Olga Chaplin – Fire
Photograph shows, celebrations, or rituals with fire.
Fire is an essential part of many religious and cultural traditions. By photographing fire in these contexts, you can capture significant moments that tell a story. In this way, you’ll create images that are both striking and meaningful.
Chinmoy Biswas – Fire
Photograph firefighters at work.
Firefighters are the heroes of big fires, putting their lives on the line to get a destructive fire under control. If you ever happen to see firefighters in action, it’s an inspiring sight that’s definitely worth photographing.
Do remember to stay at a distance, though, giving the firefighters plenty of space to work and extinguish the fire. If you want to get closer, you’ll need to become a trained fire photographer and build a relationship with the fire department. Often, fire photographers were/are (volunteer) firefighters themselves, so they know how to handle the situation, and they have the firefighters’ trust. If you don’t have that background, be content with getting incredible photos from the sidelines.
Scott Miller – Fire in Anaheim, California
Dave Johnson – Firemen fight fire in North Bay, Ontario
Document wildfires or controlled burns.
Like photographing firefighters, shooting wildfires from up close requires more knowledge, experience, and even specialized gear. As the recent bushfires in Australia have shown, wildfires are a dangerous subject you should never underestimate. If there are wildfires in your area, safety should be your first concern, not photography.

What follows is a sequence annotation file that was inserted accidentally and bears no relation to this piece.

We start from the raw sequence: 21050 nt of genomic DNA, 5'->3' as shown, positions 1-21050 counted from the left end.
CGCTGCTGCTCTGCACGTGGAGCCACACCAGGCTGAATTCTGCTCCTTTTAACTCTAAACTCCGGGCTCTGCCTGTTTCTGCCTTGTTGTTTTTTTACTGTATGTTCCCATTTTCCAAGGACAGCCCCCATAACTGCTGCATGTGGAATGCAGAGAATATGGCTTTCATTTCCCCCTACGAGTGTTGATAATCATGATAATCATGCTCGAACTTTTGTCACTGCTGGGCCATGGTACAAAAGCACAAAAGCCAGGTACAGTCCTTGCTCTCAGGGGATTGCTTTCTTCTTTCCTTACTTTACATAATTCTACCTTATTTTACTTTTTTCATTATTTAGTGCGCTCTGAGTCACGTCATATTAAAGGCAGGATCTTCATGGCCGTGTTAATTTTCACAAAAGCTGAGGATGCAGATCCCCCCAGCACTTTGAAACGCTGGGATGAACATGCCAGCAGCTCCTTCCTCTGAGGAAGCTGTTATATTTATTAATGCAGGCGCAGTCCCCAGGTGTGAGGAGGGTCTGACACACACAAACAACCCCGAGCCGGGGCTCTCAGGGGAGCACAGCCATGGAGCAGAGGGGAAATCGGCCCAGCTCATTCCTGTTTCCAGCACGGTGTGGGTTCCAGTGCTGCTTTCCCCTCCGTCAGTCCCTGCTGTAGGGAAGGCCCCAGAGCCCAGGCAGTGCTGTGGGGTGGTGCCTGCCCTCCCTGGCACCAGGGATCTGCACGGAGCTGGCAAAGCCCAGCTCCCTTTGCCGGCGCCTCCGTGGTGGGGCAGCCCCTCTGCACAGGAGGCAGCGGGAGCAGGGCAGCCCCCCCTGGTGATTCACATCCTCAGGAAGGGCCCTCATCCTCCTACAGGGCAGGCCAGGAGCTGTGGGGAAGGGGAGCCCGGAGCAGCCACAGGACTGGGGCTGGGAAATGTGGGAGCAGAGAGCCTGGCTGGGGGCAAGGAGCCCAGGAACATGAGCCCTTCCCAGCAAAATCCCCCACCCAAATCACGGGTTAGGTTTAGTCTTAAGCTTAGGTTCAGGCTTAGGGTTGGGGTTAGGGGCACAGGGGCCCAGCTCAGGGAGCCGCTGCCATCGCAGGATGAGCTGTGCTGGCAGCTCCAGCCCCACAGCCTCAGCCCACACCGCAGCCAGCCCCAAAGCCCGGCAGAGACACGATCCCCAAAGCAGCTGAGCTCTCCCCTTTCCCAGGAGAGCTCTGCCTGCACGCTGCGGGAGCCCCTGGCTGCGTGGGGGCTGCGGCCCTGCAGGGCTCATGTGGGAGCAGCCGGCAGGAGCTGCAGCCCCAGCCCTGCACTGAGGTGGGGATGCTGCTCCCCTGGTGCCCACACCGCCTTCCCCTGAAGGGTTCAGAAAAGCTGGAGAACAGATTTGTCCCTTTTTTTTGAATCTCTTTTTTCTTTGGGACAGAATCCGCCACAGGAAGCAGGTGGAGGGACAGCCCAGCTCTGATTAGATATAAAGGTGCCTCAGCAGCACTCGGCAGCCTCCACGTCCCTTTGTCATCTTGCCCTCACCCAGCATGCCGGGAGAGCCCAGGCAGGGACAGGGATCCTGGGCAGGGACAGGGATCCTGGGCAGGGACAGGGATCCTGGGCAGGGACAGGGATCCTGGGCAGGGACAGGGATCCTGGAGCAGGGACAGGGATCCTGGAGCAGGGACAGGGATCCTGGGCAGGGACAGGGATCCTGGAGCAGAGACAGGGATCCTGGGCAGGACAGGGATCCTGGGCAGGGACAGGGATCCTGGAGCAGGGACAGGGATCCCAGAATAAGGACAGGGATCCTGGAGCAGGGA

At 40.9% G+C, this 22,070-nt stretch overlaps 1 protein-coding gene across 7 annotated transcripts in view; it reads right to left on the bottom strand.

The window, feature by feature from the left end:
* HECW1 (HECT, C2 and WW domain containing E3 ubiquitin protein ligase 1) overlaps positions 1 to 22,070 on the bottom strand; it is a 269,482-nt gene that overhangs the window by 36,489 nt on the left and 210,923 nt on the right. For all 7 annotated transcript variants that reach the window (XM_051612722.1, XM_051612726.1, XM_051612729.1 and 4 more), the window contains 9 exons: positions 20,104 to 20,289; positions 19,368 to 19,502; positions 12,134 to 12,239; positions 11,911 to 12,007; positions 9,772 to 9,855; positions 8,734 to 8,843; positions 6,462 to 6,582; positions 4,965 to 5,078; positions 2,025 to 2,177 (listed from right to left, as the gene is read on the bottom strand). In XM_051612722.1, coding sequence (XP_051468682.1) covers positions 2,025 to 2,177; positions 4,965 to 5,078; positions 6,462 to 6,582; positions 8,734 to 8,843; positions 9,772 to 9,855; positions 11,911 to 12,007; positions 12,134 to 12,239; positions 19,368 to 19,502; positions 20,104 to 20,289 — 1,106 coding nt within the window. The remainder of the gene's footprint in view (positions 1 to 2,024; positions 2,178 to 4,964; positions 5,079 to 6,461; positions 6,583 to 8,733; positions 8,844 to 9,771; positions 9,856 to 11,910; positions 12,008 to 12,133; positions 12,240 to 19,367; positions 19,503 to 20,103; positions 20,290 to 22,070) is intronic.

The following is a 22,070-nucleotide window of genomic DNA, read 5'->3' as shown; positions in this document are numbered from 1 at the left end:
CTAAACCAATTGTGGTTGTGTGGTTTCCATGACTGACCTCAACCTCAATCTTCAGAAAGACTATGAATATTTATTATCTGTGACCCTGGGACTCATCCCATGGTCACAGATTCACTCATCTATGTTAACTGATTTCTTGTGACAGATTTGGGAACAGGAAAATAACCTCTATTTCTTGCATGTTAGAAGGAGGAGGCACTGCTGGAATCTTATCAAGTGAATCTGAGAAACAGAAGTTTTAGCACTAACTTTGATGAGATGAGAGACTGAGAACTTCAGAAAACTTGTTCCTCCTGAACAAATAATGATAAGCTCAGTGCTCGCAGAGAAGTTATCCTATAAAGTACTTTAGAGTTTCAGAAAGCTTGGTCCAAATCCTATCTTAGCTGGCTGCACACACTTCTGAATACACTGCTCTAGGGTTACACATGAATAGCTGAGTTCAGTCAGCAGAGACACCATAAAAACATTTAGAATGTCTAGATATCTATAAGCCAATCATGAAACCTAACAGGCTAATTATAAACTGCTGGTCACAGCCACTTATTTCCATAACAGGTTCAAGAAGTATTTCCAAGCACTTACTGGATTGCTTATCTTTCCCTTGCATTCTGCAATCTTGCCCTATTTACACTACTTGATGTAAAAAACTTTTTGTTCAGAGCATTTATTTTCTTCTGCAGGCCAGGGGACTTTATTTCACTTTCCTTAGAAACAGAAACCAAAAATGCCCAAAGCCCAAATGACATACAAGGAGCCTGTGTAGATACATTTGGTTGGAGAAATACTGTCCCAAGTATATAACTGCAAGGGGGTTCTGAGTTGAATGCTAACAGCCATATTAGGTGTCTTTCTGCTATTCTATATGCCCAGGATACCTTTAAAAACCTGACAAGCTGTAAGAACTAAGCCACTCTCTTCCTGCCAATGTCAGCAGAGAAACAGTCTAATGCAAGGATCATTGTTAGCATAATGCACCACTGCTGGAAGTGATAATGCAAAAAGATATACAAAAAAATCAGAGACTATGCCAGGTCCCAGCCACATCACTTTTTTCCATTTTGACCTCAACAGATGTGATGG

Unless you’re a professional wildfire photographer, get out of the danger zone before snapping photos. Of course, this means you might miss shooting the fire itself, but you can still capture the large billows of smoke.
By the way, if you have a drone, don’t fly it near the wildfire. It’s often not only illegal, but also dangerous for the firefighters, as drones can get in the way of firefighting aircraft. Aerial shots of wildfires should only be taken by professionals, hired to document the fires.
For a safer yet still dramatic photo, you could photograph a controlled burn instead. This controlled burn doesn’t have to be massive – it could be as simple as a large bonfire.
Edward Fletcher – Burning Gorse in Cheltenham
Shoot volcanic lava from a distance.
Technically, lava isn’t fire – it’s molten rock. However, lava can look similar to a large fire, glowing brightly and creating plumes of smoke. Like a wildfire, too, a photo of lava can show the incredible power of nature.
Also like wildfires, shooting active volcanoes is not a casual hobby. It takes careful preparation and knowledge, particularly regarding safety. If you’re intrigued, read these tips from a professional lava hunter or this guide to volcano and lava photography.
Play with photo manipulation.
Want to create a dramatic image of fire without taking any risks? Try photo manipulation. Though it takes time and practice to master, it’s cheaper and less dangerous than photographing a big fire from up close. It’s also endlessly creative, allowing you to create amazing fire pictures with only your imagination as the limit.
Marsha Serafin – Fire Circle
Many of the images above were selected from our community of amateur and professional photographers, both on Flickr and via our newsletter. We had a photography challenge for the subject “Fire” and received a lot of fantastic photos!